Anyone who knows me, knows that exercise has always been an important part of my life.  From my days as a competitive swimmer to my time doing Ironman, sport has always been a source of happiness, pride, and peace.  I always knew that there were physiologic benefits to exercise, for example cardiovascular fitness and muscle strength.  However, it is only after I started treating patients with chronic pain such as headaches that I began to wonder about a relationship between exercise and pain.  If you have read my other blog posts, you know that in some cases, exercise can increase pain such as in people with neuralgia caused by irritating, adjacent blood vessels.  However, when those blood vessels are treated surgically, does exercise have any benefits?  Many people have heard about the “runner’s high”, which is a term often used to explain how long-distance runners seem able to tolerate extreme muscular and respiratory difficulty to finish their races quickly.  Well, now the beginnings of research into the relationship between pain and exercise is starting to take shape.

I must stress that our understanding of the mechanisms by which exercise modulates pain is in its infancy, but there are several interesting things we are beginning to realize more clearly.  For example, studies have now shown promotion of neural regeneration in certain sensory nerve cells within a specific part of the spinal cord known to have a role in pain in as little as 3-7 days of exercise.  Exercise has also been shown to decrease the pain thresholds of nerves in the skin in mice.  Both of these findings seem to be a result of the release of certain chemicals that promote nerve regeneration. In addition, most of the studies examining the relationship between pain and exercise have been done in patients with diabetic neuropathy, an often painful condition and studies in those patients have shown a benefit in pain scores following initiation of exercise.  These findings may be explained by the fact that exercise increases natural opioid content in parts of the brainstem central to pain modulation, thereby providing actual evidence of a literal “high” that can reduce the impact of noxious stimuli.  Furthermore, exercise has been shown to induce the release of natural anti-inflammatory chemicals that can mitigate the pain caused by pro-inflammatory substances in the body.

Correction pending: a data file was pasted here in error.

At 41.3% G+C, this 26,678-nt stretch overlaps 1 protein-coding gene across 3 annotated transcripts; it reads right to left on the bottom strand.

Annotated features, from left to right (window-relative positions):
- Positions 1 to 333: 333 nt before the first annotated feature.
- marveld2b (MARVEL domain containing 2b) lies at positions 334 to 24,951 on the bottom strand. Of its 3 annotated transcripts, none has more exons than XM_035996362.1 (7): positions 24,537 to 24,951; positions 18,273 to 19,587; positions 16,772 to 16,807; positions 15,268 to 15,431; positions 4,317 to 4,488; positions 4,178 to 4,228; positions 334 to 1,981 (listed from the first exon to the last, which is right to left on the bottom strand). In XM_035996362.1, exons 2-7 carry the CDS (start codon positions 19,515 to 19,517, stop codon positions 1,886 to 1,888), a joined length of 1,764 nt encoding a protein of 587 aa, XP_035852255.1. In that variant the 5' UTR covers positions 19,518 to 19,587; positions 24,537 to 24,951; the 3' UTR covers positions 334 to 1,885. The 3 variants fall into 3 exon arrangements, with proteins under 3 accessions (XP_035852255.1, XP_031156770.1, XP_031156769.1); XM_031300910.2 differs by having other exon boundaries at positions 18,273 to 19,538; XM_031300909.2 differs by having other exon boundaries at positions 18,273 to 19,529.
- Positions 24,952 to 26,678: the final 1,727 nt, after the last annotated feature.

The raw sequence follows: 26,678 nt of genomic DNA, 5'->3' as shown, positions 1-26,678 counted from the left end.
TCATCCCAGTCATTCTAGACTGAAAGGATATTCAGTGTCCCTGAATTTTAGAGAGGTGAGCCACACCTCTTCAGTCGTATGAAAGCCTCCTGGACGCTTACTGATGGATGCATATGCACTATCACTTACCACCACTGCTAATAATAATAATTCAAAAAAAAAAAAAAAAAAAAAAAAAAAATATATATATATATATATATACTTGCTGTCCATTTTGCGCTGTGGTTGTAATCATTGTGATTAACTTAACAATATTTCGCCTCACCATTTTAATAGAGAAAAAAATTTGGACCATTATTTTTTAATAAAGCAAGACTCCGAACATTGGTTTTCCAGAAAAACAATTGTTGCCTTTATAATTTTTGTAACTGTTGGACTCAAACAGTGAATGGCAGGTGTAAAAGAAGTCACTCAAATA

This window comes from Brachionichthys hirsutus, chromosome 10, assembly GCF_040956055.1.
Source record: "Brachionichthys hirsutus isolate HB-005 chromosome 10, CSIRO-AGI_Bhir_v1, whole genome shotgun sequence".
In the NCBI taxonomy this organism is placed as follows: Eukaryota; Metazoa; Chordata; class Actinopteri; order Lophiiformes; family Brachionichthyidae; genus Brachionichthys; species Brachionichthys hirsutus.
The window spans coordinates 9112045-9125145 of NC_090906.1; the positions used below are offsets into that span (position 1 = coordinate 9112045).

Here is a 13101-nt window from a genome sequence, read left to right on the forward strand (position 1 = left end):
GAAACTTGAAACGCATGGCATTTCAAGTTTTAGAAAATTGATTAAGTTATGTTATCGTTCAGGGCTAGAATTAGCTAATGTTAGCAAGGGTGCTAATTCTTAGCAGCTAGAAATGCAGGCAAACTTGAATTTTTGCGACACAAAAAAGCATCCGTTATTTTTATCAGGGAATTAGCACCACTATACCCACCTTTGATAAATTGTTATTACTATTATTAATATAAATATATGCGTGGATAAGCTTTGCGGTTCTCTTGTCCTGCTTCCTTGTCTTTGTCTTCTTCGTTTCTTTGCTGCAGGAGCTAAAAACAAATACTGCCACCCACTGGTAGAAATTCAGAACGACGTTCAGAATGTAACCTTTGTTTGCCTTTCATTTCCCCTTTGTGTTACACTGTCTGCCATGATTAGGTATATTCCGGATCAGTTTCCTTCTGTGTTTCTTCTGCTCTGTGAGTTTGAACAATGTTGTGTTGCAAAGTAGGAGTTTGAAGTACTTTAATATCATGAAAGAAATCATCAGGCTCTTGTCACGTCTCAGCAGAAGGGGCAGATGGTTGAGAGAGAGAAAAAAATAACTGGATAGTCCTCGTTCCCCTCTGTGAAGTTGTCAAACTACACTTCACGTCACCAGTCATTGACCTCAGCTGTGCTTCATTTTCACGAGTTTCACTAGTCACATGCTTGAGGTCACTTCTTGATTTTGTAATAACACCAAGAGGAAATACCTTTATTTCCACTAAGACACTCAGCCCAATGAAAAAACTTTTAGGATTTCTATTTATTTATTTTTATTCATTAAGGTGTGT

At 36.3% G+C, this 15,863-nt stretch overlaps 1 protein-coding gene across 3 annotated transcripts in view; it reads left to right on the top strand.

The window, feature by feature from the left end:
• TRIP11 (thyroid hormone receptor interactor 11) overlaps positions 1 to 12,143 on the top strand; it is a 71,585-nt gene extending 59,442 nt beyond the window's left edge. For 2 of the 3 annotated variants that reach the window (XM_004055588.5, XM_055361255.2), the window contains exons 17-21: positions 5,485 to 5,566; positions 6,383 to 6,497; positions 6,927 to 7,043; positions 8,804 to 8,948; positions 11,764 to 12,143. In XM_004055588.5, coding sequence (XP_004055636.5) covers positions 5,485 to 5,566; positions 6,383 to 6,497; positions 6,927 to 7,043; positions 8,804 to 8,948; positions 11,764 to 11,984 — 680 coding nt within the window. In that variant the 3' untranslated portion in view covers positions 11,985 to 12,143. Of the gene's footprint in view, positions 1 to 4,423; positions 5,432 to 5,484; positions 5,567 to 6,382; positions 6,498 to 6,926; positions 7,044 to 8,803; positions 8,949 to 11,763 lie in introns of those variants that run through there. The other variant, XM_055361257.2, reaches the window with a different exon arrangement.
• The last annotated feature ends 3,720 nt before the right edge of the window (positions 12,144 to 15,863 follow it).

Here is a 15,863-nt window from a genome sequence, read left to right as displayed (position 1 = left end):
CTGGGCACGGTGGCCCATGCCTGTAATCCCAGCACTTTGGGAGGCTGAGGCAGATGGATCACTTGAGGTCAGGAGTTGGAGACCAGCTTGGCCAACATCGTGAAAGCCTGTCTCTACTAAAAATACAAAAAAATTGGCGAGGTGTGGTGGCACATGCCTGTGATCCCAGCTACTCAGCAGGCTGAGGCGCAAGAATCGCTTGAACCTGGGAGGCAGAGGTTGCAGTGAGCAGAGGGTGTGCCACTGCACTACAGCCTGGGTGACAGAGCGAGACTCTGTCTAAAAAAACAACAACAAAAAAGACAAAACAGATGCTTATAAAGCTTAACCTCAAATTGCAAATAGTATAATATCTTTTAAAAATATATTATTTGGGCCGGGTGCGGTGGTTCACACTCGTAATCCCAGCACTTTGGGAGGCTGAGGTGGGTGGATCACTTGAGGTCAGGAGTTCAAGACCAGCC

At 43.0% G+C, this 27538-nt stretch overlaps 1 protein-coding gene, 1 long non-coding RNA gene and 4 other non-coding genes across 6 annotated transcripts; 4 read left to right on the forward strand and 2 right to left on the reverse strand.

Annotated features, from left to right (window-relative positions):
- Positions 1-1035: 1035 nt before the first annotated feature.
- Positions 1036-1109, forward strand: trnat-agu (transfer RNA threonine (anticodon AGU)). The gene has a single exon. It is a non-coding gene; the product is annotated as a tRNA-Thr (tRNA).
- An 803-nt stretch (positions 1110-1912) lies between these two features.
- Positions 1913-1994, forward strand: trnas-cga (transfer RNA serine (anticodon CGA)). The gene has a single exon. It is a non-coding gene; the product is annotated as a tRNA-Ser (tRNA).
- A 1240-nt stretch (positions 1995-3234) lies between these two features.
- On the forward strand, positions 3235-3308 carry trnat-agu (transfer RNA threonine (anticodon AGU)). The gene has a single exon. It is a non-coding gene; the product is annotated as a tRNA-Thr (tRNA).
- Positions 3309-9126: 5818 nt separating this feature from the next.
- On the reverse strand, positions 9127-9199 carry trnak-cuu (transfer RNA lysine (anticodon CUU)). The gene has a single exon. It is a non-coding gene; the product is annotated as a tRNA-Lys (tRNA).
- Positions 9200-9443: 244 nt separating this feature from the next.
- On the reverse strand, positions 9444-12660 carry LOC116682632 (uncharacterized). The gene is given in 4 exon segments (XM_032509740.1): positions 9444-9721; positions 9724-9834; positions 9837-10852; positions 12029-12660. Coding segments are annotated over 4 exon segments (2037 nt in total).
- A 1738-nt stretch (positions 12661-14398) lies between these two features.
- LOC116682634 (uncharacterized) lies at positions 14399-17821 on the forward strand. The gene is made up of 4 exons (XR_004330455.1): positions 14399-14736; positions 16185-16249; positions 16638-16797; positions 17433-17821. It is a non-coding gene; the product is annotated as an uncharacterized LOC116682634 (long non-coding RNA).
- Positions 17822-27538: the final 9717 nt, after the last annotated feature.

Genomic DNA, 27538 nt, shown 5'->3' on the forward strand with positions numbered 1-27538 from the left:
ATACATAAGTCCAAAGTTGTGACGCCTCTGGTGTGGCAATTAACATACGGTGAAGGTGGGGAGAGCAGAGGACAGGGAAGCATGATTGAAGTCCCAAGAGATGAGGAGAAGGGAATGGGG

The take-home message is that we are realizing exercise has many benefits beyond the obvious ones we all know.  It is not a panacea, however, and I am not suggesting that severe or chronic pain can be cured by running a few miles, swimming a few laps, or lifting some weights.  However, if you have some form of chronic pain such as migraines, talk to your treating physician about whether or not starting or re-starting an exercise regimen makes sense and if so, how to go about it.  While it may seem daunting and humbling at first, there are a lot of wonderful things to be gained including if nothing else, a sense of gratitude that your body can do amazing things.

Even the longest journeys start with a single step – Lao Tzu

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